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Saint Mary’s connects with Asia

| Tuesday, October 14, 2014

The Art Troupe of the North China Electric Power University performed at Northridge High School in Middlebury, Ind. on Sept. 22, and Alice Siqin Yang, Saint Mary’s assistant director of global education, said the event reflected the growing opportunities for Saint Mary’s students to learn more about Asian cultures, particularly through the College’s study abroad programs.

Yang said the performance at Northridge High School was not only meant for attendees to see a high-quality performance but also for the increased visibility of a unique culture. The Confucius Institute, which coordinated the performance, primarily “seeks to promote Chinese culture,” Yang said. The organization has established relations with more than 400 universities worldwide, with three located in Indiana at Indiana University Bloomington, Purdue and Valparaiso, Yang said.

The Confucius Institute focuses on increasing Chinese and American students’ knowledge about one another’s cultures through education and performance, which is a goal Yang said she also shares. She said she helps promote these types of cultural events in the South Bend area through advertising at Saint Mary’s.

“For Saint Mary’s, we emphasize internationalization and diversity, so I’m glad that students are interested in Asian cultures, for China is now the second largest economy … and developing fast,” Yang said. “It is essential that we help students make mutual understandings with different cultures.”

This idea of mutual understanding parallels some of the activities in which the Saint Mary’s study abroad groups in Asia are able participate through excursions into other parts of the region, Yang said. One example of this is a visit students make to the Guizhou Shenghua Vocational College, Yang said.

“This college … is Christian based, and they recruit students from the poorest provinces in a mountainous area … for almost free tuition,” Yang said.

Yang said the Confucius Institute, which strives to provide realistic education centered on vocational learning, supports the Guizhou Shenghua Vocational College’s mission.

“[The Vocational College] now [has] five majors; a few are: technology, hotel management and travel souvenirs,” she said.

Yang said this college is also special because the institution recruits 20 to 30 international volunteers every year to help teach students English. She said many of the Saint Mary’s students abroad in the past expressed an interest in being a part of this program and were able to participate.

Saint Mary’s students also played a role in the U.S.-China Student Summit in May, Yang said. The Summit brought together students and top leaders from both countries to speak on topics having to do with the relationship between America and China from a political, business and cultural perspective.

“Saint Mary’s being a part of this is a big deal, for there had been around 200 American students attending, and Saint Mary’s itself had nine representatives including the faculty,” Yang said. “… [This was] an interactive session. The focus [was] student leadership, cross-cultural learning and business.”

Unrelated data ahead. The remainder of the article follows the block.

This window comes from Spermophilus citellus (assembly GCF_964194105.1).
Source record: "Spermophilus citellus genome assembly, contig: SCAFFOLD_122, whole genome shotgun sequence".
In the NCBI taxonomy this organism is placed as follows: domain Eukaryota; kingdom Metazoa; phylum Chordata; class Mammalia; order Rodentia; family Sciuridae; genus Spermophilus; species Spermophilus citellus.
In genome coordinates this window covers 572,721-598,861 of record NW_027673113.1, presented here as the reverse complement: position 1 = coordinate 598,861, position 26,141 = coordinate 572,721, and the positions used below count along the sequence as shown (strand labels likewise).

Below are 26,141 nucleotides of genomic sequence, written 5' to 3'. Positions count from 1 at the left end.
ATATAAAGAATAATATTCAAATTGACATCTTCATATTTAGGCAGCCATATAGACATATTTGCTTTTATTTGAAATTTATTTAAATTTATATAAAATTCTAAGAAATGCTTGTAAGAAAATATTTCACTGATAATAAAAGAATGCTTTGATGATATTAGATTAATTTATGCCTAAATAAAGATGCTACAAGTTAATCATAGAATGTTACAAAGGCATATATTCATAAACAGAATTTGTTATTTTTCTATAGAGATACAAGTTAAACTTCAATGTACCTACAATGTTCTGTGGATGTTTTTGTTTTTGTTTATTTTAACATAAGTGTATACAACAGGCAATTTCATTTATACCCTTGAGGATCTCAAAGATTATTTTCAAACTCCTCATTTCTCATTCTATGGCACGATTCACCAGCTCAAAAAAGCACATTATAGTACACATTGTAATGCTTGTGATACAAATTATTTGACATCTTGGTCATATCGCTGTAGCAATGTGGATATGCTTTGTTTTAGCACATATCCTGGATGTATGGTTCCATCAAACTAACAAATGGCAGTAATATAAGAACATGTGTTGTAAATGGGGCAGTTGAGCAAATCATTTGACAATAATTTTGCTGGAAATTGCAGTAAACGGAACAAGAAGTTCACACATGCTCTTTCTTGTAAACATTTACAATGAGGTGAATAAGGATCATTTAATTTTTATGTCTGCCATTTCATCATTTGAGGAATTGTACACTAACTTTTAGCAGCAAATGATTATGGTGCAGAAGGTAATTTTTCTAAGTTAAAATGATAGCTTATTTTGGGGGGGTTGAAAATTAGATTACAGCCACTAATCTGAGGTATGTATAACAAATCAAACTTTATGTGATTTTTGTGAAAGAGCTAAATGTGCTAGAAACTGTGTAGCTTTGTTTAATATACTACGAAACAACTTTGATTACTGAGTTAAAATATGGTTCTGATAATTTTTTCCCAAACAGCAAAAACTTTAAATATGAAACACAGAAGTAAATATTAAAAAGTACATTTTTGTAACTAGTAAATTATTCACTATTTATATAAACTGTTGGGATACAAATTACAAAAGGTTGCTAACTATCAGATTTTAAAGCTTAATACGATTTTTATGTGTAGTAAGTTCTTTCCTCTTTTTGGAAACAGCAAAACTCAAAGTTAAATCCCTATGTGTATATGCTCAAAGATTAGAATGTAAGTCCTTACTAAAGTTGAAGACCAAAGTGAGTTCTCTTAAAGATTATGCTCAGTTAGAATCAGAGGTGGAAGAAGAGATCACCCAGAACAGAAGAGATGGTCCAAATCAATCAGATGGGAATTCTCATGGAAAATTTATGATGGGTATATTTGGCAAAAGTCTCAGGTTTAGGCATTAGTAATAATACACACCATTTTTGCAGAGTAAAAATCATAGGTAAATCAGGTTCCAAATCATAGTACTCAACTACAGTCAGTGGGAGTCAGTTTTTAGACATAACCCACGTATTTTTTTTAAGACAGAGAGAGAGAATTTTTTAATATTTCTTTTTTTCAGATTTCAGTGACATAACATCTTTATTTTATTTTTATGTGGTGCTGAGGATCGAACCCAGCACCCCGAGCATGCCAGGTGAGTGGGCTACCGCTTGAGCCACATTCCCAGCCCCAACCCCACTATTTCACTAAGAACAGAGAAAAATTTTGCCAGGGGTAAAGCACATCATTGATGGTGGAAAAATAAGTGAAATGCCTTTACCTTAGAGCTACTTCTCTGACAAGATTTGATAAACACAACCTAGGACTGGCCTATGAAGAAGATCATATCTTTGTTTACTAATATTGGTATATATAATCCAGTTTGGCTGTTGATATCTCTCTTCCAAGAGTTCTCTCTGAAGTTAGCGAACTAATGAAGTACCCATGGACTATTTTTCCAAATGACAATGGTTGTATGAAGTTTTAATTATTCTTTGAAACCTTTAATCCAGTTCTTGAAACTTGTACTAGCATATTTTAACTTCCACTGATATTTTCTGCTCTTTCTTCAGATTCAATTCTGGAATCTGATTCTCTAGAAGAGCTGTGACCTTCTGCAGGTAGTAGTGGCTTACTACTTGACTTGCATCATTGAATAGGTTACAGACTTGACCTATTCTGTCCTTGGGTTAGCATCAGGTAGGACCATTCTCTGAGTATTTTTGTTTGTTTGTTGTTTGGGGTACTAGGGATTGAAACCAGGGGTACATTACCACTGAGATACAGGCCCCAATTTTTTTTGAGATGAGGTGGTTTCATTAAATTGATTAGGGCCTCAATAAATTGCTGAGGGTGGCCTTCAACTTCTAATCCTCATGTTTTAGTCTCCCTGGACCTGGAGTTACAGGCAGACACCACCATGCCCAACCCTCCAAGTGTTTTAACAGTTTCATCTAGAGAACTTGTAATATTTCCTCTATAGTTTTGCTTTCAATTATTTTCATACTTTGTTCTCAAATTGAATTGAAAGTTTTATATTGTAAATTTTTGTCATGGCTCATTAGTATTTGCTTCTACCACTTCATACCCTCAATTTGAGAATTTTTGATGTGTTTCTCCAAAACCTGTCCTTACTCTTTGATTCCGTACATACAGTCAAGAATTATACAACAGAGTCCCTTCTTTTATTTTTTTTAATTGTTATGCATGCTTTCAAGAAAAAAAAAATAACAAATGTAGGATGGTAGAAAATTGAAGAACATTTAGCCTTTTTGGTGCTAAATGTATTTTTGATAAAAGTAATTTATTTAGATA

Yang said the dialogue created by the summit was effective in bringing the students of both countries together in “cross-cultural team building activities.”

Dionne Bremyer, assistant professor of English, went on the study abroad trip to China. She taught travel writing as a course to help the students better understand certain aspects of their experience.

“We looked at what it means to be a traveler versus what it means to be a tourist,” Bremyer said. “We also think about what it means to engage with experience and different cultures and how we process that through a lens in which we study and look at different cultures.”

Bremyer said she found Saint Mary’s students were admirable because they were willing to live in a place with very little connection to western culture where they might at first be uncomfortable.

“I think more than anything the open attitude to new experiences is more important than having a full understanding,” she said.

Bremyer advocated cultural exchange and the importance of the China study abroad program for students.

“I think it is the goal of study abroad for students to learn and understand the world better, than they should go places that challenge them,” she said. “The world can be very small and we are at a small school, so I think sometimes we feel very interconnected and interlinked, and I think one thing that is important about study abroad is seeing the world as a larger place where people have all kinds of experiences.”

Like Yang, Bremyer sees the relations between the people of China and America as vital to global understanding and expansion. She said these growing relationships were reflected in the U.S.-China Student Summit.

“It was amazing for [the students] to make connections with people from China and to think about all the places in which cultural exchange could happen … [not just through business and politics, but] through language through literature, through wanting to have a better understanding of each other as human beings,” Bremyer said.

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